Ronald "Slim" Williams & Bryan "Birdman" Williams
Cash Money Records
Money. Power. Respect.
Cash Money is hotly rumored to be at the center of a bidding war. Why? The label's contract with Universal Music Group is about up. Will the label stay with UMG, its longtime home, especially now since one of the managers of Nicki Minaj, Lil Wayne and Drake-Blueprint Group's Gee Roberson (see No. 59)-is now ensconced at Geffen? Or will Cash Money end up at Sony with CEO Doug Morris (No. 5), who brought Cash Money Records into the major-label system? Why the fuss? Because brothers Bryan "Baby" and Ronald "Slim" Williams (pictured) have had a hand in selling more than 75 million records.
In just the past five years, the Williams brothers have propelled their imprint into a chart-topping powerhouse based on a relentless release schedule packed with hip-hop superstars--and a lucrative financial foundation they laid a decade earlier. In 1998, the New Orleans natives signed a $30 million pressing and distribution contract with Universal that entitled Cash Money to 85% of its royalties and 50% of its publishing revenue. That deal afforded Cash Money a virtually unparalleled level of independence and ensured that as Lil Wayne emerged as a global pop star with smashes like Tha Carter III (3.7 million sold since its 2008 release, according to Nielsen SoundScan) and Tha Carter IV (976,000 first-week copies) it turned into an even bigger haul for the label. Today, in addition to Lil Wayne Cash Money's roster boasts ascendant superstars Drake and Billboard's 2011 Rising Star Nicki Minaj, as well as recently signed hitmakers Busta Rhymes and Mystikal, DJ Khaled, rapper/actor Bow Wow and singer Jay Sean.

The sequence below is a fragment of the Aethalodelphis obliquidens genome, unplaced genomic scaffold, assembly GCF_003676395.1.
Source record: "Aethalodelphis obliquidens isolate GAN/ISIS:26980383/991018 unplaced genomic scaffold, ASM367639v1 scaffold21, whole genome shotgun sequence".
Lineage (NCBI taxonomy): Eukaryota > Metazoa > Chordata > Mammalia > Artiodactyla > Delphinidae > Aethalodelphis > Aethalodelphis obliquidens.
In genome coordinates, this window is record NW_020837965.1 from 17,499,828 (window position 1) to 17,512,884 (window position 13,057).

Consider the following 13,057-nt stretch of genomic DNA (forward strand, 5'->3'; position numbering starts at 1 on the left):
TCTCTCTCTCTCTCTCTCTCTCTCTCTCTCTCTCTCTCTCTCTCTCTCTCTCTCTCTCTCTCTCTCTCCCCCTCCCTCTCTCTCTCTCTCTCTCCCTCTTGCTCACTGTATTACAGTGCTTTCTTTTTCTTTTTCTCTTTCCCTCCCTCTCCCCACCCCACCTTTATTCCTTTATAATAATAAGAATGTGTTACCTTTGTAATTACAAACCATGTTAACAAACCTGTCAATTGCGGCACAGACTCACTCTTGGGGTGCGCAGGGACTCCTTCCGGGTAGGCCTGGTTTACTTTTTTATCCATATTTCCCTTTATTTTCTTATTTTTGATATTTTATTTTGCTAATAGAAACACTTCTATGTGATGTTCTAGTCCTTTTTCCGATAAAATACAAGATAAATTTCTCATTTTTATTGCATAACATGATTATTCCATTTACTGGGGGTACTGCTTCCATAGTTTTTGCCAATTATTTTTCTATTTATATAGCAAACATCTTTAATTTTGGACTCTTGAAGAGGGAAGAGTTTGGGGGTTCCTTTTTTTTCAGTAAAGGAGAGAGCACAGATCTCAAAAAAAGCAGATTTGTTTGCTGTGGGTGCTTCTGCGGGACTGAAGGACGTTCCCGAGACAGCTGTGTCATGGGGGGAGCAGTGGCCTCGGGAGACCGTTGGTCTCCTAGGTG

Baby stresses that the key to Cash Money's success is teamwork, with Slim spearheading the label's corporate relationship with Universal Republic and Baby managing talent. "We got so much more we need to do," Baby says. "We dominate rap, but we need to dominate R&B. We need to dominate pop, gospel, country-we're a brand, so we should be able to put out all these different types of music. We just got to keep grinding."
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